The most dangerous time of any conflict is when the victims become numbers. The deadly toll is expressed in a running tally, while untold numbers suffer silently. Comparing the number of victims on one side with the number on the other makes conflict abstract and defames the memory of those lost. The Jewish people are traumatized by numbers – we erect monuments and museums to record and remember every name. But the story of this conflict is not complete without including the silent victims: the anonymous, the unnoticed, the uncounted, who suffer but are not included in any of the official statistics.
The alphabet soup of international news organizations has descended on Israel, presenting infographics and “money shots” as the suffering continues. The human suffering of the innocent civilians in Gaza is heart-wrenching. Israel’s suffering has been mitigated by its near fanatical commitment to protecting its civilian population.
Secure rooms capable of withstanding everything short of a direct hit from a missile have become natural features of most Israeli homes.
Color Red warning systems and smartphone apps give civilians warnings in real-time. The vaunted Iron Dome missile defense system has created a sense of security that deemphasizes the murderous intent of each Hamas missile fired.
In Israel, when the sirens pierce the air and people seek shelter, Iron Dome springs into action, but millions of people are still suffering as they hunker down waiting for the threat to pass. The stress causes blood pressure to rise, breath rates to increase and a myriad of other physiological and psychological reactions. The immediate impact on the health and wellbeing of the Israeli people is gauged by medics in the field from United Hatzalah, who are recording a sharp uptick in cases of chest pains and shortness of breath, which are often precursors to heart attacks and respiratory emergencies in parts of the population with preexisting susceptibilities.
In Ashdod, United Hatzalah ambucycle medics responded to a six-year-old child having an asthma attack in one of the crowded, stuffy shelters. One of the medics risked his life to retrieve the boy’s nebulizer from his unprotected apartment and raced back to the boy in time.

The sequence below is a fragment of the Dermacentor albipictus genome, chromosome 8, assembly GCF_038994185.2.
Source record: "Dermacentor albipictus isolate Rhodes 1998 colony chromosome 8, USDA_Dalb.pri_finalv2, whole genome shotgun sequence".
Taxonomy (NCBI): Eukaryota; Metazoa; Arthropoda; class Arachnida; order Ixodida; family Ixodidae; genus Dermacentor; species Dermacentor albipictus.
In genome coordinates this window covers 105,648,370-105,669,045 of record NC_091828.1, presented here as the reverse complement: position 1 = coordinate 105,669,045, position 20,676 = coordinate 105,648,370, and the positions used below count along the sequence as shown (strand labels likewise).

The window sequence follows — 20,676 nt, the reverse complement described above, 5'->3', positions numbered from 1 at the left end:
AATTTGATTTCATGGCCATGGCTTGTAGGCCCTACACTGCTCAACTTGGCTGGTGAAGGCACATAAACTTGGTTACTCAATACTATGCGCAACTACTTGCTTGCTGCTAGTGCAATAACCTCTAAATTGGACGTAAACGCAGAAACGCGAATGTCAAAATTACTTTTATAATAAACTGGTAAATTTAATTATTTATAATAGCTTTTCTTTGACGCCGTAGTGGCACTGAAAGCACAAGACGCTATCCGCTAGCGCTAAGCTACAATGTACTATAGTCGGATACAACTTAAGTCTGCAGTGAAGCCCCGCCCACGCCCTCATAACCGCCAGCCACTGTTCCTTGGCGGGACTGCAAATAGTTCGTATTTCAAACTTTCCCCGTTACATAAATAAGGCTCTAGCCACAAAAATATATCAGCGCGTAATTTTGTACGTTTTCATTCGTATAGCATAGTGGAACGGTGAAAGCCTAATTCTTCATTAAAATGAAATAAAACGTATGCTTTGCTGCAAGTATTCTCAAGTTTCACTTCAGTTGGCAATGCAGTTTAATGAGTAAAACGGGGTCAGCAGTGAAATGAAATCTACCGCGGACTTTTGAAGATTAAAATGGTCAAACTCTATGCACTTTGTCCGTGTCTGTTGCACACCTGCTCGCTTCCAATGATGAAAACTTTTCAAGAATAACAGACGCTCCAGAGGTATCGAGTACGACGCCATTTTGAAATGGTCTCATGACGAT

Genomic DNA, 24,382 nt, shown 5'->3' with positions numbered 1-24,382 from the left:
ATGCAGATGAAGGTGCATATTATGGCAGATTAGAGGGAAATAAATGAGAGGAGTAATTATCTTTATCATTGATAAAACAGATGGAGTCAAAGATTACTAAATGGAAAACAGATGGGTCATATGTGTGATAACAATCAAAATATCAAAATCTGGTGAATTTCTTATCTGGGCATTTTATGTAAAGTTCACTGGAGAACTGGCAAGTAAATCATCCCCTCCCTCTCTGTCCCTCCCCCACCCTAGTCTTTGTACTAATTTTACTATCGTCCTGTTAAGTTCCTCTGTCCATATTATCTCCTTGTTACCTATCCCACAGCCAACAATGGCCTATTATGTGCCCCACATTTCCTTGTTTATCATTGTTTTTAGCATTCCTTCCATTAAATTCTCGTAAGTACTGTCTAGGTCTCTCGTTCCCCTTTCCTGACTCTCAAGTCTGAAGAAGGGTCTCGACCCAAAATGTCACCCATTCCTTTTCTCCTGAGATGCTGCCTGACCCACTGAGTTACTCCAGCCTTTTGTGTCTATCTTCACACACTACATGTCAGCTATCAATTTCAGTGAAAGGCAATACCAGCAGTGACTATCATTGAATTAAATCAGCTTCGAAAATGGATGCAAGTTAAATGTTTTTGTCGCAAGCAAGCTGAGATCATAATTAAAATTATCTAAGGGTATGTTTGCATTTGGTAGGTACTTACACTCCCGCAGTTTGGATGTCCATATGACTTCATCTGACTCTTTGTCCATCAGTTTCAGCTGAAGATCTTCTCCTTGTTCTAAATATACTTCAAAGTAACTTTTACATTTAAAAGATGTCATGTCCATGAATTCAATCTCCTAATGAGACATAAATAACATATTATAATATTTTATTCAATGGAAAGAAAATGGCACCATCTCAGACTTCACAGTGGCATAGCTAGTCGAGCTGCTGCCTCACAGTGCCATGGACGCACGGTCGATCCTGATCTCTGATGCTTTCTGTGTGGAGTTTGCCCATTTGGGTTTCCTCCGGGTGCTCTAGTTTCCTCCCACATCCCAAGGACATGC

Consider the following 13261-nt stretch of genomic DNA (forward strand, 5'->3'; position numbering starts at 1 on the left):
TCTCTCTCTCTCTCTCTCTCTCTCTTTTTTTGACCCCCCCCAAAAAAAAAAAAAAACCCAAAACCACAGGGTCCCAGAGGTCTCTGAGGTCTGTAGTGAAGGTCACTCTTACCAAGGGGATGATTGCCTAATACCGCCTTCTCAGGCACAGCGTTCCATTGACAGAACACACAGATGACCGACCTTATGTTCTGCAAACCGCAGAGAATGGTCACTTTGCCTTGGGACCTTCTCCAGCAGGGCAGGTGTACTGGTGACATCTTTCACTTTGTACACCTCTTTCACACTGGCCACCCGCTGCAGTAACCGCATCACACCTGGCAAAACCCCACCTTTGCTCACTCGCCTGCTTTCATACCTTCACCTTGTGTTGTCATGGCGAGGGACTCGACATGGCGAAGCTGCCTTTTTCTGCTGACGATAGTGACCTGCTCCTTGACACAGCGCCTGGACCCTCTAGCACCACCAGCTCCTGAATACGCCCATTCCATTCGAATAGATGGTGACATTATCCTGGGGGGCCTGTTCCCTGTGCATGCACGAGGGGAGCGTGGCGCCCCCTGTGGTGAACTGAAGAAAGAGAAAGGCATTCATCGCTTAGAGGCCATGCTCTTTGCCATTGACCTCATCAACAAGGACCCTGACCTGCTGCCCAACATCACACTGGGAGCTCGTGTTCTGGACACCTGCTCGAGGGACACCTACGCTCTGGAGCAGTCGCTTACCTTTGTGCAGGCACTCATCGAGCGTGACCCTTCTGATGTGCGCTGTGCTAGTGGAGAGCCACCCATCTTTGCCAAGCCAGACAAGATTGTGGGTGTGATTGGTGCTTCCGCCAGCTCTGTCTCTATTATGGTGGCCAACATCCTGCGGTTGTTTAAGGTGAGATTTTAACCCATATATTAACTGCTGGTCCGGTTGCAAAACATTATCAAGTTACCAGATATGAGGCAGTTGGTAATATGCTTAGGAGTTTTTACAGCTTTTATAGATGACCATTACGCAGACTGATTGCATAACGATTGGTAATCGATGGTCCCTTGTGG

Some calming words and additional oxygen helped save the boy’s life.
There are hundreds, if not thousands, of similar cases of people suffering silently from the reality of living under the constant threat of a missile barrage. Their names are not known and their silence is deafening.
In Jerusalem, United Hatzalah medics responded to a 75-year-old American woman who was a frequent visitor to Israel. This time the sirens and the fear were too much for her. She suffered a massive heart attack and died despite the best efforts of medics on scene. How is this victim counted? Did a Hamas rocket kill her? Who is to blame? She is another silent victim mourned silently by her loved ones, to whom she was never a number.
The most heartrending report came from a United Hatzalah ambucycle medic who responded to an 81-year-old Holocaust Survivor from Belgium who was shuddering in fear. The medic gently tried to calm her down, but despite the hot Israeli summer, she was shivering as she recalled running to the cold, dark and dank coal cellar during the Second World War. The sound of every missile roar reminded her of the German bombers that seemed to be seeking out one frightened little Jewish girl.
It took some time until he was able to guide her back to the present, but her symptoms of a stroke – presumably brought on by the rise in blood pressure – were undeniable.
Her number doesn’t appear on anyone’s list, except that of United Hatzalah’s Ten Kavod Holocaust Survivor proactive care program.
Eight million Israelis have been interrupting their lives for over 10 years every time terrorists in Gaza press the launch button on a missile, mortar or rocket. On a nearly daily basis people are running for shelter from the incoming projectiles.
Without Israel’s robust civil defense program, tens of thousands more would have been killed or wounded. Some are still wounded or killed by the blasts, others are traumatized by the sound of the explosion or the wail of the siren, and hundreds of thousands more are the silent victims.
The author is president and founder of United Hatzalah.
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